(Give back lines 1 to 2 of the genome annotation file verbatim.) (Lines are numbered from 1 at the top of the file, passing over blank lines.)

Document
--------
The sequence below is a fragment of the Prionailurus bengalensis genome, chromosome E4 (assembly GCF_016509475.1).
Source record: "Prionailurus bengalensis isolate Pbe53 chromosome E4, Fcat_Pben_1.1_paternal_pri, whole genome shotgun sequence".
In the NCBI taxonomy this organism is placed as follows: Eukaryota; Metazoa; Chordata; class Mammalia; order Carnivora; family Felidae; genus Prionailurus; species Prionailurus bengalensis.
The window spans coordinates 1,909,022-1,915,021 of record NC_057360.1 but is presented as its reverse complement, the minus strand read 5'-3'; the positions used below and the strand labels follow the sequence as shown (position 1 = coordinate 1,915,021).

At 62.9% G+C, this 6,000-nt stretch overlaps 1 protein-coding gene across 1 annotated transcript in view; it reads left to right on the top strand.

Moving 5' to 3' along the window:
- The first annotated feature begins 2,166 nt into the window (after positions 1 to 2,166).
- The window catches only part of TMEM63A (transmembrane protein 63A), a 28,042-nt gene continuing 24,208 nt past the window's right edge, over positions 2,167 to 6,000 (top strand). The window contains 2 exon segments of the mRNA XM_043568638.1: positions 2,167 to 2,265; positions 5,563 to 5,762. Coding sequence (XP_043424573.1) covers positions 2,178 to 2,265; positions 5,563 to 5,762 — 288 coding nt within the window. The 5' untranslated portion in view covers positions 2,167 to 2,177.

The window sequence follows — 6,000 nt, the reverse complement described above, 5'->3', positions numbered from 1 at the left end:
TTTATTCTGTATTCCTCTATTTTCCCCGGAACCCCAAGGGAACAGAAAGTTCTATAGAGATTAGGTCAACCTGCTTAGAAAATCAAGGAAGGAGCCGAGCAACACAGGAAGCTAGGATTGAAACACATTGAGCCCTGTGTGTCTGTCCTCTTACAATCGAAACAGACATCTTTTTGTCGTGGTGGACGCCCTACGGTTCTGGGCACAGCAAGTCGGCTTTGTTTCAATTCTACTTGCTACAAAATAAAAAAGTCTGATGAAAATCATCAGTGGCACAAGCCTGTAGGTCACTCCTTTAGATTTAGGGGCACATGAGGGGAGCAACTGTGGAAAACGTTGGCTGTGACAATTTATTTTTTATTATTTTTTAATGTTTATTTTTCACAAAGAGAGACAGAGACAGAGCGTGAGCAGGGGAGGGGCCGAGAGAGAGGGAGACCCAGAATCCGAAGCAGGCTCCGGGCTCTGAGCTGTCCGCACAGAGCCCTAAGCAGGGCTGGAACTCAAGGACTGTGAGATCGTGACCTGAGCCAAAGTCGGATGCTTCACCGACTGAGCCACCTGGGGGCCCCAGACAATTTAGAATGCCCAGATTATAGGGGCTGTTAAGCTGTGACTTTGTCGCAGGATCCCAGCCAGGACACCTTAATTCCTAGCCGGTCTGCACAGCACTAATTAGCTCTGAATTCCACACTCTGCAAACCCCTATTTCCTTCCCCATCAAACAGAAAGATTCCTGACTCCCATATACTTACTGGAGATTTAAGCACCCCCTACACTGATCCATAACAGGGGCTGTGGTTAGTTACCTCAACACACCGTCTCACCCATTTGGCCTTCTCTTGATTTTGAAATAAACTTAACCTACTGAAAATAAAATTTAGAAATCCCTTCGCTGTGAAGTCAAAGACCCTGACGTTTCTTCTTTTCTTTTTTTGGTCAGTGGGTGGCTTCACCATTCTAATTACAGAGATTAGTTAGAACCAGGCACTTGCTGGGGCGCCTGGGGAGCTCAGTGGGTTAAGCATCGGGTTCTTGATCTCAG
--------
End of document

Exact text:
The sequence below is a fragment of the Prionailurus bengalensis genome, chromosome E4 (assembly GCF_016509475.1).
Source record: "Prionailurus bengalensis isolate Pbe53 chromosome E4, Fcat_Pben_1.1_paternal_pri, whole genome shotgun sequence".